So in this scene, Jesus bends down and takes some dirt, spits in it and mixes a little poultice to put on the man’s eyes. It might seem strange (even gross) to us that Jesus would use spit. Actually, he didn’t need to use anything. He could have touched his eyes, he would have just commanded him to be healed. In ancient times, spit was often thought to have medicinal power. There was enormous superstition about the spittle of a renown person, especially someone who was known as a healer – as Jesus was. Two others times in the book of Mark Jesus used spit to bring healing. After he does this, he tells the blind man to go and bathe in the pool of Siloam. John indicates in parenthesis that Siloam means “SENT”. Jesus is described numerous times in the Bible that he is the one who was sent from the Father. So the blind man was being sent to wash in the place called SENT by the one who was SENT by God. Secondly, the pool had special significance. Remember last week when I talked about the importance of “Living Water” or water that was flowing in either a river or from a spring. Spring water was especially good, and this pool was fed by the only active spring in the city. It had important religious and ceremonial significance.
The healing of this man must have made a significant stir among the people of the community, family and friends. Sure, there were people who went around trying to demonstrate power of healing. But when Jesus actually healed a man they all knew, it got their attention. It certainly did get the attention of the religious leaders. He healed the man on the Sabbath which was forbidden. They decided then that Jesus must be a sinner since he violated the law. Never mind that he healed a man who had been blind from birth. He must be a sinner.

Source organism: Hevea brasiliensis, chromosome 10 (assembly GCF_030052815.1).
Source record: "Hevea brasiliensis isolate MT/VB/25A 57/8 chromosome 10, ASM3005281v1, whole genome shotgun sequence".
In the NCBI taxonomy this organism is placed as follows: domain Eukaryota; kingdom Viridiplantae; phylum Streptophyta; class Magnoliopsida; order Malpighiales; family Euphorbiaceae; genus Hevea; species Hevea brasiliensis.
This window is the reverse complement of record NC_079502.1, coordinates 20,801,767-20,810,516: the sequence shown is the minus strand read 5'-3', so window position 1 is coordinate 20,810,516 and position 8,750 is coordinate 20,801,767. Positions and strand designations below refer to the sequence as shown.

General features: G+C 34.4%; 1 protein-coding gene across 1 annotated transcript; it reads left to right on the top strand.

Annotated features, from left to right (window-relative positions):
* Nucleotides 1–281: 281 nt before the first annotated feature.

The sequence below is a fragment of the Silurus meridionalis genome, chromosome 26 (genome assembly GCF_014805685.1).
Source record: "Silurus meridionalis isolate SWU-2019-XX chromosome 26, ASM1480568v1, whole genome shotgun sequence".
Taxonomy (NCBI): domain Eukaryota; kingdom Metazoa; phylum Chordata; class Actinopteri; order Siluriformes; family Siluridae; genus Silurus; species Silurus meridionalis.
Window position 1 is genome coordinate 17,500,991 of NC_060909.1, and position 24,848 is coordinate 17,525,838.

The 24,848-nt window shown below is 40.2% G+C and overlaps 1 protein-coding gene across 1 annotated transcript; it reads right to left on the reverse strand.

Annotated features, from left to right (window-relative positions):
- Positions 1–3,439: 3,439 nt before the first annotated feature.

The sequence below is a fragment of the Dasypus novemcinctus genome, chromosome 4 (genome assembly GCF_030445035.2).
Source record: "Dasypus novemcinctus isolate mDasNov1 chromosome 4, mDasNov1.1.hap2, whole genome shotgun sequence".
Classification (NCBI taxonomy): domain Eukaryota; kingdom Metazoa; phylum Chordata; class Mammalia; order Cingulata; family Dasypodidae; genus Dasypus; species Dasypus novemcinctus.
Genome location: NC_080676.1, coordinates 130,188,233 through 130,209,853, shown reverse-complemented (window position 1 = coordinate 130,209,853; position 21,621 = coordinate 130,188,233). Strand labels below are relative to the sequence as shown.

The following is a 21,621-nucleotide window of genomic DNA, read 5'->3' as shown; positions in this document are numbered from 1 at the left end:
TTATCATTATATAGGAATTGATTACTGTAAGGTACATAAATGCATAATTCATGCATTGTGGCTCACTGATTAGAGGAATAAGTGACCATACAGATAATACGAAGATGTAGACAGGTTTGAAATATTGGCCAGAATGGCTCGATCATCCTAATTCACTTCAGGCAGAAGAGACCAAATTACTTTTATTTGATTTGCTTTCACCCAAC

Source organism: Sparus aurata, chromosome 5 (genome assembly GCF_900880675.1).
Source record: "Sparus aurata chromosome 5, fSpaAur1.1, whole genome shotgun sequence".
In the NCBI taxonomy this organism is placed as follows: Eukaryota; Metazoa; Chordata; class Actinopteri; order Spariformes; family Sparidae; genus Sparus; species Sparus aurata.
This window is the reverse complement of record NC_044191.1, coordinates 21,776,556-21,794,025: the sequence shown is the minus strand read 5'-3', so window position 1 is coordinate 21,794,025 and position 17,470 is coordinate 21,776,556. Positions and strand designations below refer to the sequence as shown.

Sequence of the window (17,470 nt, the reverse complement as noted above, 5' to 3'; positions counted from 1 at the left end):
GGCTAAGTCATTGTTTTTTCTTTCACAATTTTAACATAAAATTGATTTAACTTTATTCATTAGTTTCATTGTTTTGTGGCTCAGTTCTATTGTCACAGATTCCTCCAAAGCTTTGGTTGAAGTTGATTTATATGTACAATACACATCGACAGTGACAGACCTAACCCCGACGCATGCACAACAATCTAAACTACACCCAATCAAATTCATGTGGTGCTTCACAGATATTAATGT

Do you see another form of blindness here? Just as the man had been blind and unable to see the physical features around him, the Pharisees who were supposed to be the spiritual leaders – were completely spiritually blind, unable to see the spiritual features of Christ. They did not recognize that the healing of the man was an act of compassion. They could not accept the fact that Jesus demonstrated love and goodness on the Sabbath. When they suggested to the formerly blind man that Jesus was a sinner, he responded with some amazing words. Words that ought to flow from our lips as well. He said in verse 25, “Whether he is a sinner or not, I don't know. One thing I do know. I was blind but now I see!"
We think we have to be theologically brilliant and eloquent in order to share our faith with a friend or neighbor. This man wasn’t even completely sure who Jesus is. But it doesn’t matter. His testimony is powerful. "Whether he is a sinner or not, I don't know. One thing I do know. I was blind but now I see!" That testimony can come from each one of us. Once we were blinded by the objects, trends and priorities of our culture. We are born into sin and ultimately we are all sinners and blind to the things of God. We are separated from God until Christ comes along and opens our eyes. His purpose is to glorify the Father in heaven through opening the eyes of the sinner and redeeming them from their sin and bringing them into the family of God.
May your eyes be open and your heart transformed. AMEN.